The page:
On Wednesday, the Oregon Health Authority confirmed 258 new known cases of COVID-19, with seven additional deaths.
At the time of writing, the total number of known cases in Oregon sits at 22,022, with 375 deaths.
According to Oregon Health Authority, the new cases are in the following counties: Baker (two), Benton (four), Clackamas (24), Columbia (two), Deschutes (one), Douglas (three), Harney (one), Hood River (four), Jackson (14), Jefferson (five), Josephine (four), Lane (10), Lincoln (two), Linn (seven), Malheur (17), Marion (29), Morrow (two), Multnomah (45), Polk (four), Umatilla (30), Wallowa (one), Wasco (one), Washington (41), and Yamhill (five).
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“Oregon’s 375th COVID-19 death is an 81-year-old man in Clackamas County who tested positive on June 6 and died on August 2 in his residence. He had underlying conditions,” the OHA wrote.
“An outbreak of 22 cases of COVID-19 has been reported at Pan American Berry Growers in Marion County. The case count includes all persons linked to the outbreak, which may include household members and other close contacts to an employee.”
“An outbreak of 29 cases of COVID-19 has been reported at Good Shepherd Health Care System in Umatilla County,” added the OHA. “The case count includes all persons linked to the outbreak, which may include household members and other close contacts to an employee.”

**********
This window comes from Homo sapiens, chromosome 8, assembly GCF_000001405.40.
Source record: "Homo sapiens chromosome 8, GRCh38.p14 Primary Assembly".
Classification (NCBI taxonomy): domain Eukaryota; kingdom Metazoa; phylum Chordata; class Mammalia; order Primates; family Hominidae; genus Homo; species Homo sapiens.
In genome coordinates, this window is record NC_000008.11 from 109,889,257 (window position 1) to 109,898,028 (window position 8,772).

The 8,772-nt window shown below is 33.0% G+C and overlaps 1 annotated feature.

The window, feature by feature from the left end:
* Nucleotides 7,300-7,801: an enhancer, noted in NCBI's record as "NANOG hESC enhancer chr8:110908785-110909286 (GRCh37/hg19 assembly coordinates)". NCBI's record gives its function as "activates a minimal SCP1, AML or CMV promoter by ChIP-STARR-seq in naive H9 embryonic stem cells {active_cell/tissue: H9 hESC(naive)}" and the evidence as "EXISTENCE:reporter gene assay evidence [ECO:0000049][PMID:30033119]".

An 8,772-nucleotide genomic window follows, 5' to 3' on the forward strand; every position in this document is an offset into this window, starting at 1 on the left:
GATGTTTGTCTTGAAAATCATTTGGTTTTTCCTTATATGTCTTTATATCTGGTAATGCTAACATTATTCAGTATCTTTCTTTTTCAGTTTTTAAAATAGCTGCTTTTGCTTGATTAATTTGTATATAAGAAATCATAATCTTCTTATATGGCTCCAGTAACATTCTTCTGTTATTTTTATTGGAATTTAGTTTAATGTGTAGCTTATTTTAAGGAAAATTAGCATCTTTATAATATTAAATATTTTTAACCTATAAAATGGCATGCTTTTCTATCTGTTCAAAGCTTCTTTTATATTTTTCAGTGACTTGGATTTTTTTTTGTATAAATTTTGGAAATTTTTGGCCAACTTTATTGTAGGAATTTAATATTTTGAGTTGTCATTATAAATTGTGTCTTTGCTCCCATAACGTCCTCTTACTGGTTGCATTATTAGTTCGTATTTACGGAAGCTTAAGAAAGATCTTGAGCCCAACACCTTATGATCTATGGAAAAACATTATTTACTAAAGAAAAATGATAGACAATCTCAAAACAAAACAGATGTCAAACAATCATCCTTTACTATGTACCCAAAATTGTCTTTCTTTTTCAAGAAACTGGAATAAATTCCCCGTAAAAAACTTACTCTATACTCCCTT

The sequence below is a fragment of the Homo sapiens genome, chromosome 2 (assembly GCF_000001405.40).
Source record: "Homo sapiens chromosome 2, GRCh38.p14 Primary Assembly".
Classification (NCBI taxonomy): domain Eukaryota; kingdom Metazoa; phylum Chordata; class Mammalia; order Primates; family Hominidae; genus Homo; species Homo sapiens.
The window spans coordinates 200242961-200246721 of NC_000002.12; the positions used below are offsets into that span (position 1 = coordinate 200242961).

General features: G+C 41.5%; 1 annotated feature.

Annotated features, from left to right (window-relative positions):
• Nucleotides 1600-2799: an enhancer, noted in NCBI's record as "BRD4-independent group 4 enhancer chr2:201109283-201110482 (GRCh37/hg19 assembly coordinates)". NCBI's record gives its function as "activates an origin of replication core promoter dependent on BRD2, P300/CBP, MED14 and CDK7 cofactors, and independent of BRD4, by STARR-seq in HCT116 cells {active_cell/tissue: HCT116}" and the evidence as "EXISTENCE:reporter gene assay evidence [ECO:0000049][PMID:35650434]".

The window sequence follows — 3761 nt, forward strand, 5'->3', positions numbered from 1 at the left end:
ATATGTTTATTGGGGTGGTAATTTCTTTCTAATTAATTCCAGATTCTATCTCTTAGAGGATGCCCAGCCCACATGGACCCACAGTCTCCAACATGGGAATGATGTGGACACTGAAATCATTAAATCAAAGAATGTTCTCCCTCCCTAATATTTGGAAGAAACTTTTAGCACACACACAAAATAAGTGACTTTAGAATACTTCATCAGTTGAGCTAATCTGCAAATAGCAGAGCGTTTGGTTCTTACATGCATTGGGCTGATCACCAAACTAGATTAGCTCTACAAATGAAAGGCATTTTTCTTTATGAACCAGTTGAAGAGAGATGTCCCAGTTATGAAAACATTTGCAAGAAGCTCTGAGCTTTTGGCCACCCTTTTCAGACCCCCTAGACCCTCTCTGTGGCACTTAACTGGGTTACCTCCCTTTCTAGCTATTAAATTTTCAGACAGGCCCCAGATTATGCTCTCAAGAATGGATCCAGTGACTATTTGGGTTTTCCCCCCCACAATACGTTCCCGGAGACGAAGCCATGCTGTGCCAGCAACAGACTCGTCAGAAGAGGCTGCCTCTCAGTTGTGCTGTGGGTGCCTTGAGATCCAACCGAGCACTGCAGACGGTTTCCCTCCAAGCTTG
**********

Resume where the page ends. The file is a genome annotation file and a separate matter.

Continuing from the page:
Daily cases of COVID-19 declined slightly during the week of Monday, August 3 through Sunday August 9, according to the COVID-19 Weekly Report, released today. There were 2,122 new cases that week, a slight drop from the previous week’s tally of 2,278. Twenty-nine deaths were reported, a drop from 39 the previous week.
Oregon’s face covering ordinance is now in effect, which mandates that all Oregonians wear masks when in public if a distance of six feet cannot be maintained. This includes indoor and outdoor spaces.
The mandate has been extended to children over the age of five.
The restrictions in an executive order passed down by Governor Kate Brown have recently seen some loosening. Instituting a new phased reopening plan, the state will reevaluate how to approach the coronavirus on a county-by-county basis as businesses look to reopen.